I had spent the previous 3 months diligently training for the event, culminating in a least two 23 mile training sessions on the final week, and was quietly confident of being successful when I arrived at the starting location on a cold, misty morning just before 7am for registration to commence. Being one of the first people to arrive I was given a yellow wristband which placed me in the first pen. After a brief warm up session involving a laughably bad attempt from me at Zumba, there was a countdown, before the ribbon holding us into the pen was pulled free and finally on Saturday 23rd July at about 8am I started out on my first ever marathon.
It was a really well organised event, with volunteers from both Action challenge and Macmillan themselves marshalling and accompanying us on the walk itself.
Despite, a worrying episode towards the end, where I was having dizzy spells, and had to sit down for nearly 40 minutes just after the 25th mile, to rehydrate and get some rest, I finished 182nd out of 376 finishers (At least 50 dropped out during the event ) with a time of 10 hrs 43 minutes and 55 seconds, while at the same time, managed to raise a total of £332.50 for Macmillan Cancer Support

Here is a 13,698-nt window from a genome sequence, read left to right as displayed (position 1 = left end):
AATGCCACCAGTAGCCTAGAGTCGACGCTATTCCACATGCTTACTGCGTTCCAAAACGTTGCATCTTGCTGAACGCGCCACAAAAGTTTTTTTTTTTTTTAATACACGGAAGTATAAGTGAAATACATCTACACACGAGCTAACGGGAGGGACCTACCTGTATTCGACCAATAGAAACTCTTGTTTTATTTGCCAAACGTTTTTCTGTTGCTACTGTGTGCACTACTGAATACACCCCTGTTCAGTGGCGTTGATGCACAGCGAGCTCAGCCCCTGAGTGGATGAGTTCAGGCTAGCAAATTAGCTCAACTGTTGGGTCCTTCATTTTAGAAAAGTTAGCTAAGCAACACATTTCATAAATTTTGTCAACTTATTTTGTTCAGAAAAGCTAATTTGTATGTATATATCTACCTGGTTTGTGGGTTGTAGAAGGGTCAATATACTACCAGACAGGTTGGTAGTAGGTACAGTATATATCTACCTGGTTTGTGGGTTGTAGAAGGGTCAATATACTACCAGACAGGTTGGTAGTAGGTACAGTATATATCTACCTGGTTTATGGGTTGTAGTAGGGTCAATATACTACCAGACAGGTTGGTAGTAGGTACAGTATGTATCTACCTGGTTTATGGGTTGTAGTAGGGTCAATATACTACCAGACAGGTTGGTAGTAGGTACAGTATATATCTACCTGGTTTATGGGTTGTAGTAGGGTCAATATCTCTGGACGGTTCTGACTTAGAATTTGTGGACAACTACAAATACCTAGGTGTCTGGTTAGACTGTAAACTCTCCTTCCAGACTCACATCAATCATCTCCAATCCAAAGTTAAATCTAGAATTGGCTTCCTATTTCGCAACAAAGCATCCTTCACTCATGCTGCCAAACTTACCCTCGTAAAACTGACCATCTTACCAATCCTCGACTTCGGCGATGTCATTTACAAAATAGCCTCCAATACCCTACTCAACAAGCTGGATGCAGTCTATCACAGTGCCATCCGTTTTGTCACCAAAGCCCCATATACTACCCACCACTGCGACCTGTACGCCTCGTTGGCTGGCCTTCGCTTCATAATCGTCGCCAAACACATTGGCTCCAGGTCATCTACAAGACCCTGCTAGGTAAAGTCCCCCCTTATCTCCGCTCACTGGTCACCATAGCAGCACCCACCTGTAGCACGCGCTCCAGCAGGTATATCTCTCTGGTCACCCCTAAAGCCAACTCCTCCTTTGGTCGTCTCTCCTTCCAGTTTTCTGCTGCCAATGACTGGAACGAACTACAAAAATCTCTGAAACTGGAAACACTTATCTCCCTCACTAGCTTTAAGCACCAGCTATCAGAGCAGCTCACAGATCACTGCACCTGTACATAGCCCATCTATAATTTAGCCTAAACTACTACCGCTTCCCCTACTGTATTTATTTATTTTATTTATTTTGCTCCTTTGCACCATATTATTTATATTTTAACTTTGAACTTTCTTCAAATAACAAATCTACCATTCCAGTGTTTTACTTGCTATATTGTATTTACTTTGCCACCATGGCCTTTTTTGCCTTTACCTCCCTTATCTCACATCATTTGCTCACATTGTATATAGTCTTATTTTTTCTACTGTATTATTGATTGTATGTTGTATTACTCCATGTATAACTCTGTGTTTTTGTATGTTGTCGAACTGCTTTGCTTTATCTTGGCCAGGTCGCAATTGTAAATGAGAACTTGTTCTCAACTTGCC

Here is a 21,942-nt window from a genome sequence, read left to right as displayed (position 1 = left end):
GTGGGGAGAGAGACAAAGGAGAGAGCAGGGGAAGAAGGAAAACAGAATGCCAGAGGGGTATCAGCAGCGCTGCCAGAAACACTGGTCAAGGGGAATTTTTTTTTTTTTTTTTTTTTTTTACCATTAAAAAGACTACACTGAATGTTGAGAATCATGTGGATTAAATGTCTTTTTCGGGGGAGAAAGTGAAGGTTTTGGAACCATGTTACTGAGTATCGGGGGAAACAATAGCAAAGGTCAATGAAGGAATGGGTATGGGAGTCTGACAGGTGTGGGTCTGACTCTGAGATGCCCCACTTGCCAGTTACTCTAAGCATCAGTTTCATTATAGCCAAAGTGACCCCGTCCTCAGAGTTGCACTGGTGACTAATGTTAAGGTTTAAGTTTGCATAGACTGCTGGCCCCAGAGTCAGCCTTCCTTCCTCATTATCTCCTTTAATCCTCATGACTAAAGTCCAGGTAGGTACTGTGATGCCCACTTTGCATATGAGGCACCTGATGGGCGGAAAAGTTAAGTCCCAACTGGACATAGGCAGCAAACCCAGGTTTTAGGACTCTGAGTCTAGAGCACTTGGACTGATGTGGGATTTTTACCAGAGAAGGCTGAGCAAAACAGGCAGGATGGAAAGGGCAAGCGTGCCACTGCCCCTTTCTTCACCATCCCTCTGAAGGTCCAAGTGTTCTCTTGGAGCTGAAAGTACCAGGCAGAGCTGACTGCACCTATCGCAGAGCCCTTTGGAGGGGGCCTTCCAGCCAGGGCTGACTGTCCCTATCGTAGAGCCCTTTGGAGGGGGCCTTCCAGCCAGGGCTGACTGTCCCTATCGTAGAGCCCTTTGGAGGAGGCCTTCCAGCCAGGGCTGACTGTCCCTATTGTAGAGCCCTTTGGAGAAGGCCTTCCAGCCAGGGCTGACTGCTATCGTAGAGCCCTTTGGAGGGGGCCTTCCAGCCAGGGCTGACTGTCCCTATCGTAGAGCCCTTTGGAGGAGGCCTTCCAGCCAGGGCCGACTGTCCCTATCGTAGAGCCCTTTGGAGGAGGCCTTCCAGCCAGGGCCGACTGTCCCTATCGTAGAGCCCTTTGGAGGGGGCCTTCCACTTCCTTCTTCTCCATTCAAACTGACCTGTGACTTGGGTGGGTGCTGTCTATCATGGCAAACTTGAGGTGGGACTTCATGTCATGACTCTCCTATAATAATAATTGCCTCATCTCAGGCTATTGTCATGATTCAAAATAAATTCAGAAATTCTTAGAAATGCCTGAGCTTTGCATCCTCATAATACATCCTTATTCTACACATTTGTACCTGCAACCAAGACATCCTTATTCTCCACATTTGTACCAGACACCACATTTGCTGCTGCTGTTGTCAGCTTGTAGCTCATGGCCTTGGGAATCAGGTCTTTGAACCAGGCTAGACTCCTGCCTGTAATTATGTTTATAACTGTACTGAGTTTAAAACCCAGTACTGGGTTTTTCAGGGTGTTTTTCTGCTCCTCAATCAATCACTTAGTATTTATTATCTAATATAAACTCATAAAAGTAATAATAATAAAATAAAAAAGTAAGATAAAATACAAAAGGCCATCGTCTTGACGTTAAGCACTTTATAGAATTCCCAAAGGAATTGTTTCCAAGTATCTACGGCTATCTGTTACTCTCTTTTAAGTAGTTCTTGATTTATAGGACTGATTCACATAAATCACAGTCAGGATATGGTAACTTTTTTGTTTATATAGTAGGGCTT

Volunteers were busy cutting back some of the hedgerow along the Thames Path this morning which meant a delayed start, but once I was over the railway bridge at Bourne End, the walk very quickly settled down to an attractive mixture of riverside, and isolated wooded walks, passing through the village of Cookham (the home of the artist Stanley Spencer), then into the increasing suburbia of Maidenhead which incidentally contains a railway bridge designed by Isambard Kingdom Brunel, through the attractive Boulters Lock, the villages of Bray, & Eton Wick before the final stretch leading to Windsor which contains fantastic views of the castle.